Who gets back problems?

About 4.0 million Australians (16% of the total population) have back problems, based on self-reported data from the Australian Bureau of Statistics (ABS) 2017–18 National Health Survey (NHS).

Back problems increase with age. They are least common among people from birth to age 24 (Figure 1). The overall prevalence of back problems, after accounting for age, is similar for males (16%) and females (15%).

Back problems reported on these webpages include:

  • Disc disorders (such as herniated discs or disc degeneration)
  • Sciatica and curvature of the spine
  • Back pain/problems not elsewhere classified.

Note, back problems that are caused by another condition, such as osteoporosis or osteoarthritis, are not included. For this reason, the total prevalence of back problems is likely to be underestimated.

Figure 1: Prevalence of back problems, by age and sex 2017–18

The vertical bar chart shows that back problems are most common among males aged 55–64 (31%25) and females aged 65–74 (26%25). They are least common among people from birth to age 24 (3%25 in males and 4%25 in females). The prevalence of back problems for males and females is similar.

Note: refers to people who self-reported having back pain and problems (current and long term).

Source: AIHW analysis of (ABS 2019) [1] (Data table)

Aboriginal and Torres Strait Islander people

According to self-reported data from to the ABS 2012–13 Australian Aboriginal and Torres Strait Islander Health Survey (AATSIHS) and the ABS 2011–13 Australian Health Survey, Indigenous people were 1.1 times as likely to report having back problems compared with non-Indigenous Australians after adjusting for age (Figure 2).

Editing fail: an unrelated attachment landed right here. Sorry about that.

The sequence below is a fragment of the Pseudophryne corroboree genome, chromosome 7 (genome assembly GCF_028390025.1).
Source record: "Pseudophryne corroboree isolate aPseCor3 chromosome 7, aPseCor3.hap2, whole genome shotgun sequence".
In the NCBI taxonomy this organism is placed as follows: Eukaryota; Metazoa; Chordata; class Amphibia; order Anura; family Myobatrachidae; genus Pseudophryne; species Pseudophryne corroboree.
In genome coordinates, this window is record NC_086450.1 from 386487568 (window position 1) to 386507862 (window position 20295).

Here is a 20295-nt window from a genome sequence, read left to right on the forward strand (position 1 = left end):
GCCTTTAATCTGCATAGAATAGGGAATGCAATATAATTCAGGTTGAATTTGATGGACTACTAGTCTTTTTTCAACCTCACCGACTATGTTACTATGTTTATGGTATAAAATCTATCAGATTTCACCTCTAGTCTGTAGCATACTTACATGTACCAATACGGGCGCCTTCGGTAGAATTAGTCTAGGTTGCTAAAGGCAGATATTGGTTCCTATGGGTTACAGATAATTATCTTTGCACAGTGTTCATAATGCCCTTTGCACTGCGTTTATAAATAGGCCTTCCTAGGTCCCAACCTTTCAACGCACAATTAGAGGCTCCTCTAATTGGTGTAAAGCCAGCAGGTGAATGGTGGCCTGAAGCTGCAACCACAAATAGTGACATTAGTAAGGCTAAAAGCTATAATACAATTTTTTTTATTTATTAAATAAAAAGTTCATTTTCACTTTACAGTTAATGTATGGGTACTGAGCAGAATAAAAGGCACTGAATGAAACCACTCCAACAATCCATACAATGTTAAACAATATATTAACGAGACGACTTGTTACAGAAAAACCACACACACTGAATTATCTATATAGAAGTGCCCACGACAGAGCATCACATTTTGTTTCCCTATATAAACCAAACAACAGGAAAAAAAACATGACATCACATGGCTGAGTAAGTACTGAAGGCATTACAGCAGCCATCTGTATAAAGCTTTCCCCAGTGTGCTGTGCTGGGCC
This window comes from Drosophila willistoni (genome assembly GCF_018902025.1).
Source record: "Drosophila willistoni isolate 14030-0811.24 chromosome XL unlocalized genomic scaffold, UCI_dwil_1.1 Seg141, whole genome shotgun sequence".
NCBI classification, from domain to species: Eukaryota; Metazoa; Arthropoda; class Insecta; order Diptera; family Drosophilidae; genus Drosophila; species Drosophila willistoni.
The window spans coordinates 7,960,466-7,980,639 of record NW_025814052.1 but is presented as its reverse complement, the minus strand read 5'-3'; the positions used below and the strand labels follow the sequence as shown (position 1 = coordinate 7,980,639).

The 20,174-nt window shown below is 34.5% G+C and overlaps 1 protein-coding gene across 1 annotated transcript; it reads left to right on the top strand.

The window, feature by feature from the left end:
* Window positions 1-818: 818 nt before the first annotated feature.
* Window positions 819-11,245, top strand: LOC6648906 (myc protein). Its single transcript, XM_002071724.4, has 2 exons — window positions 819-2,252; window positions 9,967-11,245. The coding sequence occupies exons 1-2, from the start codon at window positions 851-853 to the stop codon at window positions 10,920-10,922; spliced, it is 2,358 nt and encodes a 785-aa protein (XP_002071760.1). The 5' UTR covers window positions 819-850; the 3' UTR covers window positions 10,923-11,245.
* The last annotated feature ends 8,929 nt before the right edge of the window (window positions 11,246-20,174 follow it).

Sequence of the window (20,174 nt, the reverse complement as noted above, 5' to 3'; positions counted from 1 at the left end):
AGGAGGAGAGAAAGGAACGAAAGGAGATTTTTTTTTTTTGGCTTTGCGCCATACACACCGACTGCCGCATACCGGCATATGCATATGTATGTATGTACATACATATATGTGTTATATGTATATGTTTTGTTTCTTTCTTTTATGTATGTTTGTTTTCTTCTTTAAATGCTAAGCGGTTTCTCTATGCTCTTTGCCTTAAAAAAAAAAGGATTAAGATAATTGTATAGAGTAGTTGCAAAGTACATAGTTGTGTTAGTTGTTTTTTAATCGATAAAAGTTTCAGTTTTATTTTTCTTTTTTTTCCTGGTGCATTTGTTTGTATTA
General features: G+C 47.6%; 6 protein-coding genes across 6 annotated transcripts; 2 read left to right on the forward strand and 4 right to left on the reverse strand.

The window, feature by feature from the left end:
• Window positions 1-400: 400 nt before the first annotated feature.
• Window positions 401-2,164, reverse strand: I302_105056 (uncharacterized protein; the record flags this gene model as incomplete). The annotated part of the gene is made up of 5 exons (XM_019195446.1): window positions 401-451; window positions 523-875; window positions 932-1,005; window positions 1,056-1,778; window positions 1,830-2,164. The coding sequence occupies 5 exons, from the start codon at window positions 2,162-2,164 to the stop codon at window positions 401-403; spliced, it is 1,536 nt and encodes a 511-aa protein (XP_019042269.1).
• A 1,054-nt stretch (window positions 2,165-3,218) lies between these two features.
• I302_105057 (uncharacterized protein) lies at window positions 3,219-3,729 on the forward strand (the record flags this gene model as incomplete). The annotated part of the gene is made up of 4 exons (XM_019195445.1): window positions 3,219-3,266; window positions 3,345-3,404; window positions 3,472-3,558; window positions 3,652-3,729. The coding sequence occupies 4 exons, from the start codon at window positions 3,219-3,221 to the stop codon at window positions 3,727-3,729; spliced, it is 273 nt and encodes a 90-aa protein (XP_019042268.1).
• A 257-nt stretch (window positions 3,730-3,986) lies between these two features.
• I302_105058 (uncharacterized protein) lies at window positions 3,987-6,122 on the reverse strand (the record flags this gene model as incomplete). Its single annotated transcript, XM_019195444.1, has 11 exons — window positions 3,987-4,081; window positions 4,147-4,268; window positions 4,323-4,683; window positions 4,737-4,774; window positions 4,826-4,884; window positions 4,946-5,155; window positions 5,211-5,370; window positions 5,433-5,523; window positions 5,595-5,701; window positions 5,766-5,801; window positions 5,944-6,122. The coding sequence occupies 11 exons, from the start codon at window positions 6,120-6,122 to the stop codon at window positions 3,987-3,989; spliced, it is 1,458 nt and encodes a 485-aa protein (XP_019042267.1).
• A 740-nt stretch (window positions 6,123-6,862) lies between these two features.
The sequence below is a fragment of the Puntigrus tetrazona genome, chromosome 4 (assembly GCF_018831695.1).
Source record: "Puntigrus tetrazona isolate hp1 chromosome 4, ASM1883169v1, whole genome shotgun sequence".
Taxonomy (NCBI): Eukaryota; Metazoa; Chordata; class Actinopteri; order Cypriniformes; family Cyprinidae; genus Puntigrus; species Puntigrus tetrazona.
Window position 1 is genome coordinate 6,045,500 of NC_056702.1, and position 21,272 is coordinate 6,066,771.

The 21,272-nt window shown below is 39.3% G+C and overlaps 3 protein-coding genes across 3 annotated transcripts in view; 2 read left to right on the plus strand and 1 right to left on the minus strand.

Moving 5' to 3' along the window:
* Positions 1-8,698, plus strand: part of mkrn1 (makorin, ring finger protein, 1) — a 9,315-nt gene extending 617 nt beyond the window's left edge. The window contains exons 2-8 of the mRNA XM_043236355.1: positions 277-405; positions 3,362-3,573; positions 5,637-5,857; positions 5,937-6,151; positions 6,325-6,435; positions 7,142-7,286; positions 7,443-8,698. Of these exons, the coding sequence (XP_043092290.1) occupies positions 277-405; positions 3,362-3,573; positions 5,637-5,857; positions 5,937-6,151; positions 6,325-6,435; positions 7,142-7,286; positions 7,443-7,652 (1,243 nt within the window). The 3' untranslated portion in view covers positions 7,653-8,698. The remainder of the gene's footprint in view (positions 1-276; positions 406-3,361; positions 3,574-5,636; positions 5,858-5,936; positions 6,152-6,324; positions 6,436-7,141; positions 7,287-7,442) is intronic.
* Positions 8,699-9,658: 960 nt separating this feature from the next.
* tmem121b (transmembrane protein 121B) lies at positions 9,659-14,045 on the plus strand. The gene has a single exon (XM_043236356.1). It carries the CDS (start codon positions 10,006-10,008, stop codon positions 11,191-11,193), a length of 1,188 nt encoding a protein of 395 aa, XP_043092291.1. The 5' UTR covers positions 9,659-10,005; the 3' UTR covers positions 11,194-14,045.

Figure 2: Prevalence of back problems by Indigenous status, 2012–13

The vertical bar chart shows that, after adjusting for age, the prevalence of back problems was relatively similar in Indigenous Australians (13%25 of males, 15%25 of females) compared with Total Australians (13%25 of males, 12%25 of females).

Note: Rates are age-standardised to the Australian population as at 30 June 2001.

Source: ABS 2014 [2] (Data table).

Inequalities

Based on self-reported data from the 2017–18 National Health Survey, the prevalence of back problems is similar in Major cities (16%) compared with Inner regional (17%) and Outer regional and remote (15%) areas.

The prevalence of back problems is higher among people living in the lowest socioeconomic areas (19%) compared with people in the highest socioeconomic areas (12%) (Figure 3).

Figure 3: Prevalence of back problems, by remoteness and socioeconomic area, 2017–18

Note: Rates are age-standardised to the Australian population as at 30 June 2001.

Source: AIHW analysis of (ABS 2019) [1] (Data table).

References

  1. ABS (Australian Bureau of Statistics) 2019. Microdata: National Health Survey, 2017–18, detailed microdata, DataLab. ABS cat. no. 4324.0.55.001. Canberra: ABS. Findings based on AIHW analysis of ABS microdata. 

  2. ABS 2014. Australian Aboriginal and Torres Strait Islander Health Survey: First Results, Australia, 2012–13. ABS cat. no. 4727.0.55.001. Canberra: ABS.